Legislation that would bar biological males from competing against women in New Hampshire school sports drew passionate testimony from supporters and opponents during a hearing Tuesday. It marked the latest effort to tackle a controversial issue that barely registered in the polls a decade ago.

State Sen. Kevin Avard’s (R-Nashua) proposal would require “school sports teams to be expressly designated as male, female, or coed, and prohibits biologically male students from participating in female designated sports or entering female locker rooms.”

The legislation drew heavy criticism from transgender activists as well as the American Federation of Teachers-New Hampshire.

“Who is going to check?” asked AFT-NH President Debrah Howes. “We don’t keep birth certificates on file. How are we confirming someone’s biological sex at birth?”

Three of the bill’s 12 cosponsors serve on the Senate Education Committee, the same panel that oversaw Tuesday’s public hearing. Sen. Timothy Lang (R-Sanbornton), a cosponsor and committee member, did not hesitate to pose questions for the bill’s opponents.

“You talked about fairness,” Lang said to Howes. “How is it fair to place a biological female who is at a physical disadvantage against a biological male?”

Howes, who at one point in her testimony talked about “the values we want to instill in students — fairness,” puzzlingly denied ever mentioning the word “fairness.”

“I didn’t talk about fairness. I talked about including students,” Howes added.

“You talked about safety and fairness in your testimony, and lastly, I’m just going to ask – at what level in a transition from a biological female to a trans male would they qualify for the protections?” Lang asked. “Is it just merely expressions, where they say, ‘I feel like a female, so I’m going to play a female?’”

Howes responded that Lang’s question was meant “for a medical doctor or a psychologist — I’m a teacher.”

The exchange marked one of several contentious moments on Tuesday. Earlier in the hearing, Chairman Ruth Ward (R-Stoddard) — another cosponsor — asked another opponent of the bill whether a high school-aged male who turned female “would be stronger, faster than girls on the team?”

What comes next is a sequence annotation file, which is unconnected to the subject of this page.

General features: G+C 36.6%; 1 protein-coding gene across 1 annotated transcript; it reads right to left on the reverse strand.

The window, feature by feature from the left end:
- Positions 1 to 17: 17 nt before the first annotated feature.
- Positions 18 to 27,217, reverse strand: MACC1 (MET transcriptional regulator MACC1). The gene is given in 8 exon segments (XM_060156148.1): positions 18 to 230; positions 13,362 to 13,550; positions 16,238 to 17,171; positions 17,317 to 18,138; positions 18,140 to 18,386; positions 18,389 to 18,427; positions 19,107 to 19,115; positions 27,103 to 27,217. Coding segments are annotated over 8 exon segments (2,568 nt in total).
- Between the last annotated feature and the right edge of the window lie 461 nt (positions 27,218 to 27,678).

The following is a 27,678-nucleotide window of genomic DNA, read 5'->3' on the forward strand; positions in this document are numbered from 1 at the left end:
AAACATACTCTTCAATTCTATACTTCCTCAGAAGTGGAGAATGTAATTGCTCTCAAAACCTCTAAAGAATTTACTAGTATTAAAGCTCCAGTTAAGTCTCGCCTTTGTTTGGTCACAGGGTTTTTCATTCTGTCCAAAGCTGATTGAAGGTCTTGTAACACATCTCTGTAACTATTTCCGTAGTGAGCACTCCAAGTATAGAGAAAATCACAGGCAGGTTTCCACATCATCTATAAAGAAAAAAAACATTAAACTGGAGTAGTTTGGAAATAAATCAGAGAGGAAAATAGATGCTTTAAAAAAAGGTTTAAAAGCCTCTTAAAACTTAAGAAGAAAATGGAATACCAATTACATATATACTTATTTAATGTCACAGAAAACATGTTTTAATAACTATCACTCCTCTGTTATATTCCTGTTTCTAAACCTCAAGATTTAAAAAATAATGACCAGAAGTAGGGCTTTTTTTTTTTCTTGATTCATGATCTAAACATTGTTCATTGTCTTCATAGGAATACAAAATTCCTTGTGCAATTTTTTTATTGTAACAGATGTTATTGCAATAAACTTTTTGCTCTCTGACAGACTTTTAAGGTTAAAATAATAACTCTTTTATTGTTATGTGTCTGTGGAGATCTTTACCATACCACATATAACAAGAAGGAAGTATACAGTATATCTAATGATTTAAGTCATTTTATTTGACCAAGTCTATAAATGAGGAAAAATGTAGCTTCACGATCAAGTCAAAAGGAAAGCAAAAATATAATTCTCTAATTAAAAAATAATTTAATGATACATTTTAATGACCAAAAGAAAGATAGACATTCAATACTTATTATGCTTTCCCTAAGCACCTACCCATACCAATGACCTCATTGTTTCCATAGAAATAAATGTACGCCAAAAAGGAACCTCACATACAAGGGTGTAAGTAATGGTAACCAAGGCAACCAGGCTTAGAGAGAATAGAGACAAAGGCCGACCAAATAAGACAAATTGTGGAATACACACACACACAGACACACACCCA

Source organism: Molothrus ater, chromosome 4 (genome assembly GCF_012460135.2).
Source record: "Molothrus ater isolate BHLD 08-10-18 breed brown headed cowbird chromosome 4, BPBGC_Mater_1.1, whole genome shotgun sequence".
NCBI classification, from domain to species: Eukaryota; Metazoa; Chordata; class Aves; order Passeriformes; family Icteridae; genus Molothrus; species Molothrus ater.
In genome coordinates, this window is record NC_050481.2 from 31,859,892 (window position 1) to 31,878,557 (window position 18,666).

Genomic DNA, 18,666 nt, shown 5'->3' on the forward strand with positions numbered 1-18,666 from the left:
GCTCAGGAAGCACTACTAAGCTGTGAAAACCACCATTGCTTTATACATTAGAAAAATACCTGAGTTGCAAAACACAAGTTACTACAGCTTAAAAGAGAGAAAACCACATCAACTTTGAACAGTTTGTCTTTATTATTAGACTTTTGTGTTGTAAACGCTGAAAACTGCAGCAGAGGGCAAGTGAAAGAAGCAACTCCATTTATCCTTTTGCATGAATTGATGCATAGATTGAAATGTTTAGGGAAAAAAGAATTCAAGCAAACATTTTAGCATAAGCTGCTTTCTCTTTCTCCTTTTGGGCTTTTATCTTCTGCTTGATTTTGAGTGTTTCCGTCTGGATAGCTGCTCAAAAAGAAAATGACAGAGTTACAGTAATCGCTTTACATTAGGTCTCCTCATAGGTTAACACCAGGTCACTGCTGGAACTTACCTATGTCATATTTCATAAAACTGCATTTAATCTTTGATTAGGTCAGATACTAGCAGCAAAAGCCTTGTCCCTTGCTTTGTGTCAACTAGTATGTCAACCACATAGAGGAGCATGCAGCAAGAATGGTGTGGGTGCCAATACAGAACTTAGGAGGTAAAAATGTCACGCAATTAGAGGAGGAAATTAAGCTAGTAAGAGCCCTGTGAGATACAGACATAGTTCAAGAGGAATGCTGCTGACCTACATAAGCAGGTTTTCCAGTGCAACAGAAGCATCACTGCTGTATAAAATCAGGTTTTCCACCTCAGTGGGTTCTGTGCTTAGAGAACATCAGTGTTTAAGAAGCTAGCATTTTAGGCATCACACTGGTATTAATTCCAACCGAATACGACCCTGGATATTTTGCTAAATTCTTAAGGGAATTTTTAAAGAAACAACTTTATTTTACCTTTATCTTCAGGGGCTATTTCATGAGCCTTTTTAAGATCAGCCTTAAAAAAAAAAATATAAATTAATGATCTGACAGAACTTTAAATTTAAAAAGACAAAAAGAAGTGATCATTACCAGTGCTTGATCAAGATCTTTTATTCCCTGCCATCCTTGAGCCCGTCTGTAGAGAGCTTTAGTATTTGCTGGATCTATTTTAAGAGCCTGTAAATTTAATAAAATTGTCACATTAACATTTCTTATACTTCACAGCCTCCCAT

“I think that would depend a lot on individual characteristics,” answered Jonah Sutton-Morse, a Canterbury resident who earlier talked about his experience competing on his high school swim team. “I know there are some trans girls who have puberty blockers and don’t go through puberty. I know that there are some cis(gender) girls who have conditions where their bodies produce more testosterone than average.

“If there was a real concern about specific people who’ve gone through male puberty that presented danger and unfairness, there is probably a more tailored way to right something that addresses that. That’s not what this bill is, and there’s no consideration for something like that.”

Ward then asked whether an “evaluation on the individual” would solve the conundrum.

“I’m not an expert,” Sutton-Morse said. “I don’t know the consequences.”

Nancy Biederman, a New Boston woman who testified in favor of the legislation, said she played doubles badminton in high school and won a state title in Connecticut in 1987.

Biederman did not mince words when expressing her opinion.

“I will say this, and I will say this proudly. Trans girls are not women,” Biederman said.” I don’t care what you wear, I don’t care what drug you take, I don’t care what surgery you take. You are not a woman. Same thing with trans men. You are not a man.

“I hear all of this talk about trans rights. What about biological women’s and girls’ rights? What about their mental health when a biological male is in their locker room, in their bathroom, and taking their spot on a team?”

The controversy over transgender athletes reached a fever pitch nationally when Lia Thomas, a transgender female who was born a male, won an NCAA Division 1 women’s national swimming championship. Last week, Thomas sued World Aquatics, the governing body for swimming competitions that the International Olympic Committee recognizes. Thomas is looking to overturn World Aquatics’ rule restricting transgender women from competing unless their transition from male to female occurred before age 12.

Polls show a majority of Americans are against allowing transgender women to compete in women’s sports. At least 21 states have laws barring transgender women from competing against biological women.

New Hampshire lawmakers, meanwhile, have thus far declined to adopt similar proposals. At the beginning of this month, the House passed a bill banning genital reassignment surgery for anyone under the age of 18. The House also voted against legislation allowing individuals to obtain new birth certificates following a gender transition and voted in favor of a proposal allowing public schools to regulate individuals based on sex in relation to bathrooms and locker rooms.

Biederman was the only individual who testified in favor of the bill other than Avard.

Avard said his legislation is the result of numerous constituent requests.

“People on both sides of the issue are very concerned about the protection of young ladies in their sports and protecting them from biological males that are stronger and faster,” Avard said. “This would set parameters so we can all work in harmony when it comes to sports in our schools.”